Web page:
5 Real Estate Horror Stories And How To Handle Them
Holly Shuffett4 minute-read
October 08, 2021
As Halloween approaches, social media is rife with imagery of our favorite horror movie villains: from Ghostface to Jason to Michael Meyers, spooky tales have long dominated the minds of many – especially in the fall.
With the air becoming crisper and the nights growing longer, in the spirit of the season we’re going to explore some real-life real estate horror stories and what you can learn from these particularly spooky situations.
These tales are straight from the agents’ mouths, with some names omitted to protect the innocent. Read on to learn more ways that you can gracefully tackle real estate adversity, even in the face of some scream-worthy situations.
It’s Coming From Inside The House: Experiences With Unexpected Guests
The Secret Napper
MARK C. — “My clients and I walked into a house for a showing and it appeared someone was still in the house. Protocol dictates that the client should not be in the home for a variety of reasons during the showing, but my client immediately said to me, ‘I feel like someone is here.’ I assured them that the owners knew they should not be home for the showing and we proceeded.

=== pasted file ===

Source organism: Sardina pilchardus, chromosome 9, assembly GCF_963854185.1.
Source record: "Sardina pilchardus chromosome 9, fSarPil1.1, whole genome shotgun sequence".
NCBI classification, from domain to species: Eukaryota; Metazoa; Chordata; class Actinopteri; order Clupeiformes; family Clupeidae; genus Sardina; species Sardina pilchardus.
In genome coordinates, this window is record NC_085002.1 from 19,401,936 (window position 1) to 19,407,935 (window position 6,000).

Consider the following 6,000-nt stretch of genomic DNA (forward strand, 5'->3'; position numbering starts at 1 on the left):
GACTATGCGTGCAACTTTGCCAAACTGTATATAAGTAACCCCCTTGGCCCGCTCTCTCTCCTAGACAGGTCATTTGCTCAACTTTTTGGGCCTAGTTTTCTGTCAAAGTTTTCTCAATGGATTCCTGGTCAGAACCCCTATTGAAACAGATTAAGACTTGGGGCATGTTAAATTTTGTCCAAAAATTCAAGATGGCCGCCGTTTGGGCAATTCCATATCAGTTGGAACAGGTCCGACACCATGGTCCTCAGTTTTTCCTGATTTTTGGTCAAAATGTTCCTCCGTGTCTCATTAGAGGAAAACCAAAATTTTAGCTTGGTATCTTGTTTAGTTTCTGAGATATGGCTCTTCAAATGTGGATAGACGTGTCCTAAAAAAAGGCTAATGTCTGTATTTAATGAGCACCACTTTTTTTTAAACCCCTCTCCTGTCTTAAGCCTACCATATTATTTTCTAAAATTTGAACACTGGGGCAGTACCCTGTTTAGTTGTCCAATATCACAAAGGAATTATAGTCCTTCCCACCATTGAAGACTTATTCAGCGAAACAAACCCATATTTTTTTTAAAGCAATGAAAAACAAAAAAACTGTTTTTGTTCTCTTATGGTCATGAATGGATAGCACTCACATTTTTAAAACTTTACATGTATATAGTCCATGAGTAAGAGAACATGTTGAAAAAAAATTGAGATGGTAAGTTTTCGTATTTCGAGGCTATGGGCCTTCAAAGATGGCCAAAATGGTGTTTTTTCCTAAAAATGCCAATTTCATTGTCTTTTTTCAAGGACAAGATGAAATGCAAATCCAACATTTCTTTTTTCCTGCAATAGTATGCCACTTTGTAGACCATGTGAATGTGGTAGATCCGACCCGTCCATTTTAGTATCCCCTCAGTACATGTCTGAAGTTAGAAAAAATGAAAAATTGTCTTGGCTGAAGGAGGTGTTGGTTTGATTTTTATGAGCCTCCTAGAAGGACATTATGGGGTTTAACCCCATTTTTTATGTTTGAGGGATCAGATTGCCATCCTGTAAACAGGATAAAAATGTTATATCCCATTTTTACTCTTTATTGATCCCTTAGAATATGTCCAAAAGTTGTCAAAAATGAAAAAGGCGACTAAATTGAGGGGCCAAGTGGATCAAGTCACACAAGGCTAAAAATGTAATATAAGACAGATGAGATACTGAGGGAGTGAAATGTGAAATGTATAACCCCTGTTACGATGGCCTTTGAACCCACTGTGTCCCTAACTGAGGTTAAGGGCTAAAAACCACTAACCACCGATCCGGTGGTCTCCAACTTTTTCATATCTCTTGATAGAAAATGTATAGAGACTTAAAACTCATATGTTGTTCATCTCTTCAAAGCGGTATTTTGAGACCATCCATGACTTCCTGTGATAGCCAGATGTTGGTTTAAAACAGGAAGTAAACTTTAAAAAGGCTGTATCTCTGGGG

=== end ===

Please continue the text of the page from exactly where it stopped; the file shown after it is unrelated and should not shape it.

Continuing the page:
As we made our way to the bedroom, I noticed what appeared to be someone hiding under the sheets in their bed. I knew it wasn’t a bunch of pillows because I saw a toe sticking out of the covers. I quickly redirected my clients to another room and while we were in there, I saw the owner sneak out the back door. Surprise encounter averted. Huge sigh of relief.”
TAKEAWAYS – Always be aware who has access to the home you’ll be showing – though you may reach an agreement or understanding, something as innocent as forgetting a personal item or a simple lapse in memory could result in an awkward or even spooky showing. It’s also best practice to walk behind your clients during a showing to avoid being taken by surprise, or in this instance, so that you can quickly usher your clients out of the room before giving them a fright.
Run For The Hills
SETH WILLIAMS (Ledge & Young Real Estate) — “July of 2019 I received a call from a home seller. I drove to the vacant house and noticed that the seller was not there yet. I wandered around and found out that the back door is not locked.
“So, I went inside and noticed a smell of a cigarette. It was dark inside and I can see that there is a light coming upstairs. After a while, I heard some footsteps coming from upstairs. I walked toward the door when I heard a ringtone in front of me. From there, I can see that there is someone watching me, and he is just about 1 meter away. He ran toward me, but I already got out, and I immediately called 911 and drove home. I am thankful that I got out quickly because the authorities found out that there are drug dealers that stayed in the vacant house.”